author = "Janet Neisewander and I. Lucki and P. McGonigle",
year = "1991",
language = "English (US)",
volume = "257",
pages = "850--860",
journal = "Journal of Pharmacology and Experimental Therapeutics",
issn = "0022-3565",
publisher = "American Society for Pharmacology and Experimental Therapeutics",
number = "2",

}

TY - JOUR

T1 - Behavioral and neurochemical effects of chronic administration of reserpine and SKF-38393 in rats

AU - Neisewander, Janet

AU - Lucki, I.

AU - McGonigle, P.

PY - 1991

Y1 - 1991

N2 - Alterations in the density of dopamine receptor subtypes and behaviors mediated by the D1-selective agonist SKF-38393 were examined in rats treated chronically with reserpine, SKF-38393 or the combination of these drugs. Animals received either vehicle or reserpine (1 mg/kg s.c.) on days 1 to 28 and, in addition, half of each of these groups were treated with vehicle and half were treated with SKF-38393 (5-10 mg/kg s.c.) on days 15 to 29. Quantitative autoradiographic measurement of D1 receptors labeled with [3H]SCH-23390 and D2 receptors labeled with [3H]spiroperidol revealed that chronic administration of reserpine increased the density of both receptor subtypes in the nucleus accumbens and caudate-putamen, but not in the substantia nigra. Chronic administration of SKF-38393 alone did not alter D1 receptor density in any of these regions. However, chronic administration of the agonist in reserpinized animals decreased D1 receptor density in the nucleus accumbens, but not in the caudate-putamen or substantia nigra, demonstrating that this partial agonist can selectively down-regulate D1 receptors when endogenous dopaminergic tone is removed. The chronic drug treatments also altered behavioral responses. Chronic administration of SKF-38393 alone produced sensitization of the oral dyskinesia response elicited by a challenge injection of the agonist, but no significant change in the grooming response. Acute administration of SKF-38393 in rats treated with reserpine for 14 days produced stereotypy which was not altered after chronic administration of the agonist. Surprisingly, chronic administration of reserpine alone produced a spontaneous oral dyskinesia, which was blocked dose-dependently by the D2-selective antagonist spiroperidol. These findings are discussed in terms of their relevance to Parkinson's disease and tardive dyskinesia.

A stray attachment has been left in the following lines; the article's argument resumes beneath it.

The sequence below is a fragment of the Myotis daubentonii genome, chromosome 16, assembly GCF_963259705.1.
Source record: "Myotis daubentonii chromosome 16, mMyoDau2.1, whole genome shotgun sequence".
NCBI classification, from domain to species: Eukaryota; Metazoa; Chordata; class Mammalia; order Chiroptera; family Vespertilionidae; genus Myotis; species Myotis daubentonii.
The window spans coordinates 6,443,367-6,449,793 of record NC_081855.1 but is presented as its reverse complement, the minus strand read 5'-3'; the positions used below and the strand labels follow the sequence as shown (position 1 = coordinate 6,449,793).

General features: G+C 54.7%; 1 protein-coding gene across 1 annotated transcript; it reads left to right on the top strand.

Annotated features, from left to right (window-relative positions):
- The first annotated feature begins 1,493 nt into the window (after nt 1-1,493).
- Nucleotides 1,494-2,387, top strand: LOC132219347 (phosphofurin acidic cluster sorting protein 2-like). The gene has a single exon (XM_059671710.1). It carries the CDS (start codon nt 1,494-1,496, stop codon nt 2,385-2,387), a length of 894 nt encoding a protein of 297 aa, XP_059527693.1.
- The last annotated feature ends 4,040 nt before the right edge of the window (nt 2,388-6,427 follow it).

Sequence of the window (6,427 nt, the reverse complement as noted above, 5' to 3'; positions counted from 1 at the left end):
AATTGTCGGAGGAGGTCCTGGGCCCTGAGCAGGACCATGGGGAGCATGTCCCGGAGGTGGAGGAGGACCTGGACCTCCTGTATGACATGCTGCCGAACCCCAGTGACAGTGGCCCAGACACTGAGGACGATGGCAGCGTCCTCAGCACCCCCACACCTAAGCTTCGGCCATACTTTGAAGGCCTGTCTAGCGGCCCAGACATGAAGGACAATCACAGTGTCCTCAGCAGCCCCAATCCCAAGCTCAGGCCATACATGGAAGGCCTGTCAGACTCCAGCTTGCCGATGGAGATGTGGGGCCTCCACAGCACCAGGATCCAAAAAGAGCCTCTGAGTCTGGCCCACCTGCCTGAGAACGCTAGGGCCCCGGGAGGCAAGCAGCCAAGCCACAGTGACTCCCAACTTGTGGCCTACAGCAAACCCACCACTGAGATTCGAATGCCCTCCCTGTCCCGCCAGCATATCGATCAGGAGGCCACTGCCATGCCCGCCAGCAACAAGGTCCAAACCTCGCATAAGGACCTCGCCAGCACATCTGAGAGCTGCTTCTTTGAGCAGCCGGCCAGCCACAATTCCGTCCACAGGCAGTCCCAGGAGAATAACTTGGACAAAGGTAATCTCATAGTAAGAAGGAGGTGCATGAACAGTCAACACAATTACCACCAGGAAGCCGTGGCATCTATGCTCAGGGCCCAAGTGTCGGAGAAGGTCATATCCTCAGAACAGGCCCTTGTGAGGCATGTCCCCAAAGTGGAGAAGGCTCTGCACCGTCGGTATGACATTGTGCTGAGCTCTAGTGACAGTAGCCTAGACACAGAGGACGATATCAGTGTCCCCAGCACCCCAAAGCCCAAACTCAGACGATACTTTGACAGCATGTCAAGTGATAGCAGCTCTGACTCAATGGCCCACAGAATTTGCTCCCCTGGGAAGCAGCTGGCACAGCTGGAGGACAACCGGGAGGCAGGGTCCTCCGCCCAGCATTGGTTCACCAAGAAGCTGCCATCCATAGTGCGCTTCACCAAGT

AB - Alterations in the density of dopamine receptor subtypes and behaviors mediated by the D1-selective agonist SKF-38393 were examined in rats treated chronically with reserpine, SKF-38393 or the combination of these drugs. Animals received either vehicle or reserpine (1 mg/kg s.c.) on days 1 to 28 and, in addition, half of each of these groups were treated with vehicle and half were treated with SKF-38393 (5-10 mg/kg s.c.) on days 15 to 29. Quantitative autoradiographic measurement of D1 receptors labeled with [3H]SCH-23390 and D2 receptors labeled with [3H]spiroperidol revealed that chronic administration of reserpine increased the density of both receptor subtypes in the nucleus accumbens and caudate-putamen, but not in the substantia nigra. Chronic administration of SKF-38393 alone did not alter D1 receptor density in any of these regions. However, chronic administration of the agonist in reserpinized animals decreased D1 receptor density in the nucleus accumbens, but not in the caudate-putamen or substantia nigra, demonstrating that this partial agonist can selectively down-regulate D1 receptors when endogenous dopaminergic tone is removed. The chronic drug treatments also altered behavioral responses. Chronic administration of SKF-38393 alone produced sensitization of the oral dyskinesia response elicited by a challenge injection of the agonist, but no significant change in the grooming response. Acute administration of SKF-38393 in rats treated with reserpine for 14 days produced stereotypy which was not altered after chronic administration of the agonist. Surprisingly, chronic administration of reserpine alone produced a spontaneous oral dyskinesia, which was blocked dose-dependently by the D2-selective antagonist spiroperidol. These findings are discussed in terms of their relevance to Parkinson's disease and tardive dyskinesia.

UR - http://www.scopus.com/inward/record.url?scp=0025738374&partnerID=8YFLogxK

UR - http://www.scopus.com/inward/citedby.url?scp=0025738374&partnerID=8YFLogxK

M3 - Article

C2 - 2033524

AN - SCOPUS:0025738374

VL - 257

SP - 850

EP - 860

JO - Journal of Pharmacology and Experimental Therapeutics

JF - Journal of Pharmacology and Experimental Therapeutics

SN - 0022-3565

IS - 2

ER -